Dr.Ilya Bystrov, Assistant Professor, University of Buraimi

Ilya Bystrov has PhD in economics and management, is an author of 24 publications. His research interests range from sustainability and economic development to expatriate adjustment. His working experience includes leadership positions in logistics, consulting and education. Last 10 years he has served in the GCC higher education institutions. 

 

Just five years ago the educational landscape of the GCC region was different. Higher education institutions had been cautiously trying to implement blended learning within existing programs and purely e-learning offerings were a relatively rare commodity; face-to-face learning was prevailing. The same reluctance had been demonstrated by the regulating authorities that didn’t give warm welcome to e-learning initiatives. The COVID-19 outbreak completely changed the status quo.

In spring, 2020, the situation with COVID-19 had reached a pandemic level and lockdowns of different intensities spread like a forest fire across the region. Within weeks all players and regulators of the educational market had found themselves in a new reality that required an immediate response. Being put under such stressful conditions when the only choice they had was between ceasing any educational activities or immediately switching to e-learning most of the higher education institutions managed to develop and implement solutions within 1-2 weeks, if not mere days.

This period was a golden opportunity window for businesses specializing in solutions and tools for remote collaborative work. The key ingredients for a successful remote class include a component that enables videoconferencing for lectures, a component that is used for online assessments (examinations, assignments, etc.), and a component with the group and individual messaging capabilities. Software products that offer additional features – like breaking the class into parts for small group discussions – have an additional advantage. Different institutions mixed their own recipe. As a rule, they didn’t limit themselves just with learning management systems. Applications designed for online meetings and video chatting were also utilized. In some cases, even popular messengers were used to support instructor-student interactions.

Even though the transitional process, under given circumstances, was rather smooth, it wasn’t completely free of complications. Among the most common problems were organizational issues related to the switch, limited experience of teaching staff in online delivery, the need to implement different assessment approaches, academic integrity, complaints from the side of students about internet connection, and inaccessibility of learning resources. As a result, the grade reports in the end of this crash-landing semester could show skewness to the higher side. Some students were even reported “lost” – they normally started the first half of the semester in the regular face-to-face mode but didn’t make themselves available for e-learning in the second half. Most of these transitional phase hiccups had been successfully targeted and eliminated by the beginning of the next semester with only some minor issues remaining for fine-tuning.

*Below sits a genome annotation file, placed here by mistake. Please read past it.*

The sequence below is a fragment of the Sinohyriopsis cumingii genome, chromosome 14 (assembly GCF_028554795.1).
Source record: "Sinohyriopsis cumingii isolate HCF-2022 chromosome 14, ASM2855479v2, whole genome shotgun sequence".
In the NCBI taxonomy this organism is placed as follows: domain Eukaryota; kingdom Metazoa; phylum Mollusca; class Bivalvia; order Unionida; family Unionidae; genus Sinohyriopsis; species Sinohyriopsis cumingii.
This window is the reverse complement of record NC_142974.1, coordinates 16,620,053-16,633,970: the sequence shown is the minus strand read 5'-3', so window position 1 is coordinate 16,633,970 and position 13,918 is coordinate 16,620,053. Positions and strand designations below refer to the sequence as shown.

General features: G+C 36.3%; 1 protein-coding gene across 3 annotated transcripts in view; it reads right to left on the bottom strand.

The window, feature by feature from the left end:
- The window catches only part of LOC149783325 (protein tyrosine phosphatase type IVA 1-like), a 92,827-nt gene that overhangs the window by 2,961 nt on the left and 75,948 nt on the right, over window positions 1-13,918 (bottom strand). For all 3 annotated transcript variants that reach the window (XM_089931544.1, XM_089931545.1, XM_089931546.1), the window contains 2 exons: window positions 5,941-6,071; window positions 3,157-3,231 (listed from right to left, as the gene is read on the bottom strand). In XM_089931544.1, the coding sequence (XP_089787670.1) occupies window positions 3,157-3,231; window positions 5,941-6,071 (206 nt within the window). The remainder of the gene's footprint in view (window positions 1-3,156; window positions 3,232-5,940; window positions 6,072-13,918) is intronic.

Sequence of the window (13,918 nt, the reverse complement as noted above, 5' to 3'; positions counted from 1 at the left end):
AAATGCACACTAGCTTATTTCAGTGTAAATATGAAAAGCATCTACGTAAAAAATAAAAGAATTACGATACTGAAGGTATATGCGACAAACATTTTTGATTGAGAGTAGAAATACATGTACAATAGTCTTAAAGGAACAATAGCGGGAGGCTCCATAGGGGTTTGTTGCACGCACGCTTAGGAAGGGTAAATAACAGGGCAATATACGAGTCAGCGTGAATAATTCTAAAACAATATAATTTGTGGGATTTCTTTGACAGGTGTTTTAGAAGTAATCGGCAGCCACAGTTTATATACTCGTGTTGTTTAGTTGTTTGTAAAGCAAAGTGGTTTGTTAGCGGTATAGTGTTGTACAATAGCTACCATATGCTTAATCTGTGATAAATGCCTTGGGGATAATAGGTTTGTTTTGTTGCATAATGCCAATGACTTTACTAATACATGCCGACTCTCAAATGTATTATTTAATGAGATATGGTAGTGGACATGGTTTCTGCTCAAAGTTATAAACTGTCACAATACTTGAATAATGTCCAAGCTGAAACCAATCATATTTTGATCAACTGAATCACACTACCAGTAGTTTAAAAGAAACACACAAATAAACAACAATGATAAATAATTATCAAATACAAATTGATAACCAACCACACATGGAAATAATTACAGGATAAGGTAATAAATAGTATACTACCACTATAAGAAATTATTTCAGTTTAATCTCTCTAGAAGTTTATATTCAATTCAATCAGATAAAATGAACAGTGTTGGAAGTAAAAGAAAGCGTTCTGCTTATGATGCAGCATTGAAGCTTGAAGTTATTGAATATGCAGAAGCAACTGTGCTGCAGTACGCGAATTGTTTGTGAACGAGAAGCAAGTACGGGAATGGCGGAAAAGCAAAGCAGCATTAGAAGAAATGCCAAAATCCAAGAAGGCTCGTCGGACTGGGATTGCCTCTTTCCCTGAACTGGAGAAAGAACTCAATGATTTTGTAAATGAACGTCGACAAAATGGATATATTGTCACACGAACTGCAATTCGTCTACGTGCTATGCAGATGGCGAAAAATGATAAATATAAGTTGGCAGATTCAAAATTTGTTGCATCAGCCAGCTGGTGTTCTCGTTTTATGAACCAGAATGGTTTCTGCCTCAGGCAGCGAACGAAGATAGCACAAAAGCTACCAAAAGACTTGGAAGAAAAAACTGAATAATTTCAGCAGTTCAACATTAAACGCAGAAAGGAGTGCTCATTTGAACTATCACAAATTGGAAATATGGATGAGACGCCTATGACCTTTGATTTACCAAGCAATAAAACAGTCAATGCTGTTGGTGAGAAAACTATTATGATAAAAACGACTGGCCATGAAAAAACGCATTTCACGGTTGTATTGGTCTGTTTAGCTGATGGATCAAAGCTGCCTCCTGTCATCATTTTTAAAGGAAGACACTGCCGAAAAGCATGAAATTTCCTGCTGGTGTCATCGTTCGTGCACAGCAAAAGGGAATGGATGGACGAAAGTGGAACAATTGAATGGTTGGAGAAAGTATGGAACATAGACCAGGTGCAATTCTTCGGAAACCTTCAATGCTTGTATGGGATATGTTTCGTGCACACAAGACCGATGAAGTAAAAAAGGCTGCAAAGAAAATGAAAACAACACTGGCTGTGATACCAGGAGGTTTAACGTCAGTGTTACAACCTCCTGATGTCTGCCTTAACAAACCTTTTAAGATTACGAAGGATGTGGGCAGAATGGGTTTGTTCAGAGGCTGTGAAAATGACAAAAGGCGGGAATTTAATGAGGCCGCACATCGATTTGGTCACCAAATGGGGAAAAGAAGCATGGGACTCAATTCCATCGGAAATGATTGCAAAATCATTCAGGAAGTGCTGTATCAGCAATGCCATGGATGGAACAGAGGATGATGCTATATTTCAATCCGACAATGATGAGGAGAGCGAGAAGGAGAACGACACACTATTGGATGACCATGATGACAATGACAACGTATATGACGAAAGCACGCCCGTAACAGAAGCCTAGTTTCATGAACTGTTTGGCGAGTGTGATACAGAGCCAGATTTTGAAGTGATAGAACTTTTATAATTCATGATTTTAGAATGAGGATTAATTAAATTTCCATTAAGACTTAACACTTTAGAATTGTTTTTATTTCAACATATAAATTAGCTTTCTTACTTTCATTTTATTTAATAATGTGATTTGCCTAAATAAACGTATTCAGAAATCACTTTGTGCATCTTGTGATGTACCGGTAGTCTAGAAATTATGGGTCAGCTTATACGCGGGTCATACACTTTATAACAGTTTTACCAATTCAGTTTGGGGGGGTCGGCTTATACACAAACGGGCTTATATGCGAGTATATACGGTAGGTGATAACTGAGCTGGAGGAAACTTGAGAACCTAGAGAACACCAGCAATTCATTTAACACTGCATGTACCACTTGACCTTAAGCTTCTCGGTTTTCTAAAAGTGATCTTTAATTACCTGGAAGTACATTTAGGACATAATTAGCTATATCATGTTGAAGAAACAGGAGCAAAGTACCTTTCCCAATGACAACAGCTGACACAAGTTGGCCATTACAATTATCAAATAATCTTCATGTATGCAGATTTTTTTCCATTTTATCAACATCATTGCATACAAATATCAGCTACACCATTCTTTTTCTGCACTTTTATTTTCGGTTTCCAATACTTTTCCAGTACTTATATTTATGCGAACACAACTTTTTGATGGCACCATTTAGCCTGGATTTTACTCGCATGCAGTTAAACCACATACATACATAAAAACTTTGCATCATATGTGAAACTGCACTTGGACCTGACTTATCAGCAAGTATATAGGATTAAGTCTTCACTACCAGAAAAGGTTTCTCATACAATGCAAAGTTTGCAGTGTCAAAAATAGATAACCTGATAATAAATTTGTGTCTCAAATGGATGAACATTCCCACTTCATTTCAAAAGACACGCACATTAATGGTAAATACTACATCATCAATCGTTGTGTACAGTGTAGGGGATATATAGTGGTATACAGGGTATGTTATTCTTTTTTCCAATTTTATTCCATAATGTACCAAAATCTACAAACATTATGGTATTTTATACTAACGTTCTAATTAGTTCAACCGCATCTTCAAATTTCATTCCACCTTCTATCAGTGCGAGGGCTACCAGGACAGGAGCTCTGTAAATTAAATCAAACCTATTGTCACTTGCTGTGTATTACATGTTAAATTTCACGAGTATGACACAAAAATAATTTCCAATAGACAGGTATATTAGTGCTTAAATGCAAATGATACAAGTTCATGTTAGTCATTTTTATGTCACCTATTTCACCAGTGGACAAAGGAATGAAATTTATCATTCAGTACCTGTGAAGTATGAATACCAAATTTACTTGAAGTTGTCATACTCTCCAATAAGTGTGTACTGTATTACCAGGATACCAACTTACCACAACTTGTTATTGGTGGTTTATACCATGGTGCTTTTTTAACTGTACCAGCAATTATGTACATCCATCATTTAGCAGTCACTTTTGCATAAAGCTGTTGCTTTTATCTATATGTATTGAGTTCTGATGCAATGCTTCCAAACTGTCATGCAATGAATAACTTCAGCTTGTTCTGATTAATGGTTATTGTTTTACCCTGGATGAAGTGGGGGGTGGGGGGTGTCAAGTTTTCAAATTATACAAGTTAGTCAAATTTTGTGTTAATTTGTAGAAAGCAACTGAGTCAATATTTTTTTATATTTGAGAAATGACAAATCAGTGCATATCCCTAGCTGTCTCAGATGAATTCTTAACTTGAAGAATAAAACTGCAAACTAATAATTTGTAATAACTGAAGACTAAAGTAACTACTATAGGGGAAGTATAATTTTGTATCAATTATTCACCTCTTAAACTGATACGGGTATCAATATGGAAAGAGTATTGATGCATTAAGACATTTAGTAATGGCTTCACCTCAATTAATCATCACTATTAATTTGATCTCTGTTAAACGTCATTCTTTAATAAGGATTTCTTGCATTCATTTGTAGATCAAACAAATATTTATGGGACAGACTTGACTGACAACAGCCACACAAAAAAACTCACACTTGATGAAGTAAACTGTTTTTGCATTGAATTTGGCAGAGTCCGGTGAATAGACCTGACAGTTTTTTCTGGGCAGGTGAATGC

At the beginning of the new 2021/2022 academic year, most higher education institutions of the region have opened their doors and welcomed students for the regular face-to-face mode of learning. However, the experience gained in a 1.5-year period of lockdowns is not abandoned. The majority of colleges extend their regular in-class delivery with a blended learning approach when selected courses of the offered curricula are either delivered partly in the remote mode or totally in the e-learning format. Semesters of online delivery demonstrated tangible benefits both for the supply and demand sides. Students enjoy the flexibility of studying remotely, while educational institutions appreciate the multi-faceted improvement of efficiency caused by the virtualization of key business processes.

What are future perspectives? There are many factors that define this. Will there be an effective medication or approach to win the battle against COVID-19? Will there be other outbreaks that are even more dangerous than this one? What social, political, ecological, and economic changes will the world witness in the coming decade? All the above-mentioned can and will affect the rate at which e-learning spreads. The general tendency is, however, more or less obvious. In the short run, we can expect a further gradual shift of balance towards e-learning. In some areas – like social sciences, for example – it will progress faster, while in other areas – such as engineering or health sciences that require the acquisition of manipulation skills – the process will go slower. The current estimates show more than half a billion-dollar growth in the GCC’s e-learning market until 2025. In the long run, we will see traditional face-to-face classes becoming a luxury that is available only in a few areas and for a few groups of learners. This will be a reality for those instructors that have already started their teaching careers in higher education.

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